Keen star gazers will have recognised that our logo incorporates the constellation of Pleiades.

What is Pleiades

Pleiades is a constellation that is recognised the world over, with many cultures having associated mythologies.  The constellation has a number of stars, but some are not visible to the naked eye.  

In Greek mythology Pleiades is named the Seven Sisters: SteropeMeropeElctra, Maia, TaygetaCelaeno and Alcyone along with their parents Atlas and Pleione.  The stars, in western tradition, make up the constellation of Taurus.  The earliest know depiction of the Pleiades is an artefact known as the Nebra Sky Disc (c. 1600 BC), from the Germanic Bronze age, but the Babylonian star catalogues also recognise Pleiades.  

Pleiades is a prominent sight in the northern hemisphere winter, but it is also easily visible in the southern hemisphere.  Cultures from around the world including the Celts, Maori, Persians and Arabs, the Chinese, Japanese, the Mayan and Aztec from South America, as well as the Sioux and Cherokee people have mythologies concerning this constellation.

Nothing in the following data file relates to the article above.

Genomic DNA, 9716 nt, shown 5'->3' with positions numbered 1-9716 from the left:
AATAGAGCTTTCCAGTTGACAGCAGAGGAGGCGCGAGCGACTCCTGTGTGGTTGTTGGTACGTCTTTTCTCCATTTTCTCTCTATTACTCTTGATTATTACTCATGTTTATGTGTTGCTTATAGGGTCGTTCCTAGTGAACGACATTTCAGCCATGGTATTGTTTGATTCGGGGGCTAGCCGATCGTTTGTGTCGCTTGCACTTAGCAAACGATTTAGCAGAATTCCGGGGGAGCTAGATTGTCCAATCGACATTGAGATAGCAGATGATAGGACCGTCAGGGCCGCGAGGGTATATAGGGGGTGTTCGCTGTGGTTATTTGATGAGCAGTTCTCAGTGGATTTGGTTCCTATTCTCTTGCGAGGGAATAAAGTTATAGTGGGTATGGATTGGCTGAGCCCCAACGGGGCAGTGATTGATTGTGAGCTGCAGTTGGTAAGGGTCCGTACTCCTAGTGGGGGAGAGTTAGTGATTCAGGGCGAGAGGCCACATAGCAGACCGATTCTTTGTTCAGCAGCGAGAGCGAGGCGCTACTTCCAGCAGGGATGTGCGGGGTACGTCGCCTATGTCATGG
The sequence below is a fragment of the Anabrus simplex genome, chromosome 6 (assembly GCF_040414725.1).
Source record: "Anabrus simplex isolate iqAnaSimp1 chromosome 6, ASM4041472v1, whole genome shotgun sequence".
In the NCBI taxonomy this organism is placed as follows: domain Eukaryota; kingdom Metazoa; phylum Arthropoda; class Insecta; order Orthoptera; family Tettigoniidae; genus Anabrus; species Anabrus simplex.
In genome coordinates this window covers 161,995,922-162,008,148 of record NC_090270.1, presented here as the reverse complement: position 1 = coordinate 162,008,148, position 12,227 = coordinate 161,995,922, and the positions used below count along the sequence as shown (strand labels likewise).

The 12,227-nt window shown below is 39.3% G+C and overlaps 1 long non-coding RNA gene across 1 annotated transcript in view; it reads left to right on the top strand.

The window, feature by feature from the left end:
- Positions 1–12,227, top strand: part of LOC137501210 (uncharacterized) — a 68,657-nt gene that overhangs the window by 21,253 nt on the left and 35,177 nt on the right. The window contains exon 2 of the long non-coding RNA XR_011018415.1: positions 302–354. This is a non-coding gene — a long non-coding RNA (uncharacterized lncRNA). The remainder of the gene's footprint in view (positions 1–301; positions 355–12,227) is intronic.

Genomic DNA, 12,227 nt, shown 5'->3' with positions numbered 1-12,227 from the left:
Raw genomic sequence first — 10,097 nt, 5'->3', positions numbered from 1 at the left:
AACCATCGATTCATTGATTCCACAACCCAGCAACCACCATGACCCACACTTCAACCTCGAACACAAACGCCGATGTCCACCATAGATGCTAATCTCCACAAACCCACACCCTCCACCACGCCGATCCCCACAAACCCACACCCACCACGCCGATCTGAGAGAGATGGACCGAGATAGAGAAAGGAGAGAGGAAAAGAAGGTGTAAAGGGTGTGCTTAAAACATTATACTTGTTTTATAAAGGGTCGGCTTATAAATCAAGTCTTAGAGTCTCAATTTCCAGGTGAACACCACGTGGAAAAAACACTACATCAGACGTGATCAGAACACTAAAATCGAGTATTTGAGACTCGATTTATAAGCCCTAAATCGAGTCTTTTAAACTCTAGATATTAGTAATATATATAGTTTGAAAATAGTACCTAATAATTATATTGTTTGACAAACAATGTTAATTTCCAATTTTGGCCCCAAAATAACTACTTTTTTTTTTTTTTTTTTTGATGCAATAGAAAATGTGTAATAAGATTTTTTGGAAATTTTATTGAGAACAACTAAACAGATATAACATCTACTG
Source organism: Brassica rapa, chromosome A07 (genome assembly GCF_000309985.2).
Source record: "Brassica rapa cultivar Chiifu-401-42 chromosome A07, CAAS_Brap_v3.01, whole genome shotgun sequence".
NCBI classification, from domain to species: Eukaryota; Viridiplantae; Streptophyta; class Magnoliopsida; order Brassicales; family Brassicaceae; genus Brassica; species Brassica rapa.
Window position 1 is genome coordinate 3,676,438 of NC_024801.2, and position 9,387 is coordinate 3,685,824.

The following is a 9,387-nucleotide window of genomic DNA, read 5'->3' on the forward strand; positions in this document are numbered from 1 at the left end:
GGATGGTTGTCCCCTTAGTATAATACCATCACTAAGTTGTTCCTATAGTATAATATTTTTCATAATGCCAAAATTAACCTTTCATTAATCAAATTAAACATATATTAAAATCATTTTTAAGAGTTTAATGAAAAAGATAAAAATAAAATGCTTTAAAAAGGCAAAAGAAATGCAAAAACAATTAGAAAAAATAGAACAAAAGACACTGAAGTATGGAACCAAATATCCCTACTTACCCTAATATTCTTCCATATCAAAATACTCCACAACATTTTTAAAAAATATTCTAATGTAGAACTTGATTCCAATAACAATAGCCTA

Galileo Galilei was the first astronomer to view the Pleiades through a telescope; he published his observations in 1610 recording 36 stars, most too dim to see with the naked eye.

By far the most ancient myths concerning Pleiades belong to the Australia Aboriginal people, where the constellation figures in the Dreamings of several language groups*. As homage to their ancient culture and observations, we have chosen Pleiades as our emblem, linking the ancient past of our continent to our future.

*Andrews, Munya. 2018 The Seven Sisters of the Pleiades: Stories from around the World. Spinifex Print Australia;

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